- A doctor who accepts assignment is agreeing to charge you no more than the amount Medicare pays for the service you receive. Medicare pays 80 percent of this amount, and you pay 20 percent (after you’ve met your annual Part B deductible). The doctor bills Medicare directly, as you are “assigning” Medicare to pay the doctor for your care.
- The preventive services that Medicare now provides for free (such as mammograms, colonoscopies, heart disease screenings and many others) are free of charge only if they’re provided by a doctor or other qualified health provider who accepts assignment.
- A doctor who does not accept assignment can charge you up to a maximum of 15 percent more than Medicare pays for the service you receive.
- A doctor who has opted out of Medicare cannot bill Medicare for services you receive and is not bound by Medicare’s limitations on charges. You enter into a private contract with the doctor, agreeing to pay his or her bills directly. You cannot claim reimbursement from Medicare under this arrangement.
The chart shows an example of what Medicare pays and what you pay under each of these scenarios:
|Doctor accepts assignment||Doctor does not|
|Doctor has opted out of Medicare|
|Amount Medicare approves||$100||$100||NA|
|Medicare pays||$80 (80%)||$80 (80%)||$0|
|You pay||$20 (20%)||$20 (20%)||$120|
|Additional charge above Medicare-approved amount||$0||$15 (maximum|
15% in excess of amount Medicare approves)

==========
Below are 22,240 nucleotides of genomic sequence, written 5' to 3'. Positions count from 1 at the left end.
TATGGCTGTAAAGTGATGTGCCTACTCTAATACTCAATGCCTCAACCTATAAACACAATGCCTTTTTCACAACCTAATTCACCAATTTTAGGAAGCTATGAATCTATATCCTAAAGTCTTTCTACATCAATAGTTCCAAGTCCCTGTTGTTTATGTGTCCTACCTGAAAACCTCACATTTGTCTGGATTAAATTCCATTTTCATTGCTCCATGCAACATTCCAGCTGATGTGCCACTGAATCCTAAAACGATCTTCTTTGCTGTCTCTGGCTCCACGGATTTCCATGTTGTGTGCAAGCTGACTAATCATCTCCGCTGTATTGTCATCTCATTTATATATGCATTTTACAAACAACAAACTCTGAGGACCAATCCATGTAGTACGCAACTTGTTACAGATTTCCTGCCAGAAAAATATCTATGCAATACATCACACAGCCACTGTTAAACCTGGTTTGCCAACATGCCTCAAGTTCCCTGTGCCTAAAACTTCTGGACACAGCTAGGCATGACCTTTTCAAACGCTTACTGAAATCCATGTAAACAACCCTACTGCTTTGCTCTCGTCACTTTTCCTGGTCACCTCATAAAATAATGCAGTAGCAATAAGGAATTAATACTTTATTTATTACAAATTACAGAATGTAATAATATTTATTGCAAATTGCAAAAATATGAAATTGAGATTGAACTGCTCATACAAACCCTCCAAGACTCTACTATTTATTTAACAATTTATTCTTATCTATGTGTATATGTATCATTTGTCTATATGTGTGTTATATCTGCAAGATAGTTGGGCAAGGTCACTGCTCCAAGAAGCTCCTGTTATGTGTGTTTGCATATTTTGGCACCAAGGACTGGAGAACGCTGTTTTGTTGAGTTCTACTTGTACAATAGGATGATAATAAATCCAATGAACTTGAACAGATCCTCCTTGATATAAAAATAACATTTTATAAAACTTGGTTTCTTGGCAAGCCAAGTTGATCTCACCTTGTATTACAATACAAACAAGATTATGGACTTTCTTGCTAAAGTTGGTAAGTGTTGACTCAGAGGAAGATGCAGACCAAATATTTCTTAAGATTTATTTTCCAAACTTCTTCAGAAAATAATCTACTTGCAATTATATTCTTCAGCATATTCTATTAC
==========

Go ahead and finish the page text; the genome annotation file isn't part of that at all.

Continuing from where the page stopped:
|You pay in total||$20||$35||$120|
The same rules apply not just to doctors but also to most other outpatient providers. However, suppliers of durable medical equipment (such as wheelchairs and oxygen equipment) that don’t accept assignment are not bound by Medicare’s limits rule on charges and are allowed to bill you more than 15 percent above the Medicare-approved amount.
These rules affect you only if you’re in traditional Medicare. If you’re enrolled in a Medicare private health plan, you pay what your plan requires, as explained in the plan’s information packet and on its website.
To find doctors in your area who participate in Medicare (including those who accept assignment on all claims), go to Medicare's "Physician Compare" website. Or call the Medicare help line at 1-800-633-4227.
Patricia Barry is a senior editor for AARP Integrated Media and the author of “Medicare For Dummies” (Wiley/AARP, October 2013).
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En español | If you’re enrolled in the original Medicare program, it’s important to ask any doctor you see whether he or she accepts “assignment” — before you receive care — because this can have an impact on what you pay.
- A doctor who accepts assignment has agreed to accept the Medicare-approved amount as full payment for any covered service provided to a Medicare patient. The doctor sends the whole bill to Medicare. Medicare pays the 80 percent of the cost that it has decided is appropriate for the service, and you are responsible for the remaining 20 percent.
- A doctor who doesn’t accept assignment can charge up to 15 percent above the Medicare-approved amount for a service. You are responsible for the additional charge, on top of your regular 20 percent share of the cost. The doctor is supposed to submit your claim to Medicare, but you may have to pay the doctor at the time of service and then claim reimbursement from Medicare.
If you have Medigap insurance, all policies cover Part B’s 20 percent copays in full or in part. Two policies (F and G) cover excess charges from doctors who don’t accept assignment.
Note that these rules apply only to the original Medicare program. If you’re enrolled in a Medicare Advantage plan, such as an HMO or PPO, you pay the specific copays for doctors’ services that your plan requires.